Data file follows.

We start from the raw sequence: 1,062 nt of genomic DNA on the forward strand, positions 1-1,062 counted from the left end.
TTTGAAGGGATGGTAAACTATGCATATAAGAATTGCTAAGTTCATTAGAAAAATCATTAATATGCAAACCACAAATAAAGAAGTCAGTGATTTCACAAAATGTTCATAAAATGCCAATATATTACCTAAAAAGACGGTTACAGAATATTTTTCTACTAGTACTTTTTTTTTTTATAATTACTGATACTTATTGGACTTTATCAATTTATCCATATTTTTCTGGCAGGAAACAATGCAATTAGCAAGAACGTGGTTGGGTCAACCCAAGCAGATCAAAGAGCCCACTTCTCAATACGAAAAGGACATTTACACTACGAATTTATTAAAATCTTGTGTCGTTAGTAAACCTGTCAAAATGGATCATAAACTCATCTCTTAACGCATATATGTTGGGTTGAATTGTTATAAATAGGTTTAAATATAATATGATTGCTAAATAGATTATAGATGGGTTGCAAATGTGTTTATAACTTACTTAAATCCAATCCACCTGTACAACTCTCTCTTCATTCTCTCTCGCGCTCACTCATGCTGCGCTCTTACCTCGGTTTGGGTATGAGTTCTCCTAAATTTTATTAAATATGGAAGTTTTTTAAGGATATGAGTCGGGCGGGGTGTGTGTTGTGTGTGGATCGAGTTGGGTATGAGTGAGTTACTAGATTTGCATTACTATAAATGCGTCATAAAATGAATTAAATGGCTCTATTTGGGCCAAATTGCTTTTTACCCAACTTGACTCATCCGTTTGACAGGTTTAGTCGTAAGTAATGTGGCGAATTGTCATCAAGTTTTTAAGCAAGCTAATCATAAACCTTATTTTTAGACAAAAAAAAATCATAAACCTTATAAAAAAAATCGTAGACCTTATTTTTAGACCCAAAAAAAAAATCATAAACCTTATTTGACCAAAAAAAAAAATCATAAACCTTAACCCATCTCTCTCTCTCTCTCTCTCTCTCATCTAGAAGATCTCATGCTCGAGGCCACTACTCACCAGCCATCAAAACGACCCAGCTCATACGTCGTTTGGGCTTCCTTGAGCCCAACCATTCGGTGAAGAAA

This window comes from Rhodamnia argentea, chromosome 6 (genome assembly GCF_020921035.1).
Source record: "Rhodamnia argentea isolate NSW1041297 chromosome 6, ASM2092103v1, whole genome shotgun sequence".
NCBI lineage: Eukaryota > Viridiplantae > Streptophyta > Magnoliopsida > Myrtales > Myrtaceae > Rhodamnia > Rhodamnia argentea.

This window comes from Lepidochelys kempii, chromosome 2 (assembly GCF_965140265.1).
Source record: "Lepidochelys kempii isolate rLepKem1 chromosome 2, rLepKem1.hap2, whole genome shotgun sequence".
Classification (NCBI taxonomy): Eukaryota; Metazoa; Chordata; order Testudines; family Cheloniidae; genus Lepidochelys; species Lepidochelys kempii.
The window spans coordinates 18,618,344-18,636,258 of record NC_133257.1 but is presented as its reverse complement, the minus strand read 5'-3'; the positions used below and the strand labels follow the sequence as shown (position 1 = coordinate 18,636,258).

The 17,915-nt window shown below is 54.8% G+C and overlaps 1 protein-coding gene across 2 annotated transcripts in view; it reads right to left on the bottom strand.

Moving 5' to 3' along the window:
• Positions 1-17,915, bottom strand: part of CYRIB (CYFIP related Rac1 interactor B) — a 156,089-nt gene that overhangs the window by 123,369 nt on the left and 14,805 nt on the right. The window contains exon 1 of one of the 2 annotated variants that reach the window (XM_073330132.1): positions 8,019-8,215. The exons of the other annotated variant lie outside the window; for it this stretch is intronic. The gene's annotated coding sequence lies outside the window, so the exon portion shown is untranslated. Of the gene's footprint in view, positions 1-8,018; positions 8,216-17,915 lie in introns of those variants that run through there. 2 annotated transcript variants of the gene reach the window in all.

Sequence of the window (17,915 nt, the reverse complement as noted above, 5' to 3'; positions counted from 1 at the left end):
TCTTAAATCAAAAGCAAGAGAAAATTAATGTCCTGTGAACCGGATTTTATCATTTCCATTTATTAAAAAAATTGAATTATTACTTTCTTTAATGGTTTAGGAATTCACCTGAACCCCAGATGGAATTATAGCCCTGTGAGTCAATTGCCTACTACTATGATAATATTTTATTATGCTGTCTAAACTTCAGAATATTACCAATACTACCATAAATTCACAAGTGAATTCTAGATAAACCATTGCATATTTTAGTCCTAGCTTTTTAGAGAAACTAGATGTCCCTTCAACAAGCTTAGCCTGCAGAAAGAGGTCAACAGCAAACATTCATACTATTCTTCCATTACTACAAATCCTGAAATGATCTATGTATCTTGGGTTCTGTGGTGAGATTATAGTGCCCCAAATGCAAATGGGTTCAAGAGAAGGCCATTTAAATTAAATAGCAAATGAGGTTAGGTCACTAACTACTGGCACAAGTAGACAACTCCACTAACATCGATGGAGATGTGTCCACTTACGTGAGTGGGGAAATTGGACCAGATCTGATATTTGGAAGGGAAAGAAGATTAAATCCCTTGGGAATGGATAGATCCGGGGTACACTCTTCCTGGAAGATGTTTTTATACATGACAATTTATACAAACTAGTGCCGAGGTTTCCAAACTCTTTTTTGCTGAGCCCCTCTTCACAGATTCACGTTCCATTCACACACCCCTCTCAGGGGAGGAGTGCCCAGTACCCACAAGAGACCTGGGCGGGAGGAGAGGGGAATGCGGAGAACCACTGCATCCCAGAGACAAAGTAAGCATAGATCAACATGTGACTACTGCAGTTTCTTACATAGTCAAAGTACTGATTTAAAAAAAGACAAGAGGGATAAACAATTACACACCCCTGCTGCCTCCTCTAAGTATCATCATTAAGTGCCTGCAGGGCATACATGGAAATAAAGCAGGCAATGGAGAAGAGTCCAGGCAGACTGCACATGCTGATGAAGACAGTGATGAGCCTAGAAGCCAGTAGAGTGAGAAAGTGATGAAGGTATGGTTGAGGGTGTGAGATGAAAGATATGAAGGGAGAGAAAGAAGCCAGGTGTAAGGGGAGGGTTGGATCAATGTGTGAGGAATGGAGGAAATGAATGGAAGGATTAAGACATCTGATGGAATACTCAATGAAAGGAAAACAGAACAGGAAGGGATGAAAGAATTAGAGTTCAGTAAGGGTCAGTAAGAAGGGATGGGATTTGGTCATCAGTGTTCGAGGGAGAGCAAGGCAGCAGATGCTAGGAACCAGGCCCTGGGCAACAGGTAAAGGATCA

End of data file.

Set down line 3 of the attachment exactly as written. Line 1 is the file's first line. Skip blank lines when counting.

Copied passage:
This window comes from Rhodamnia argentea, chromosome 6 (genome assembly GCF_020921035.1).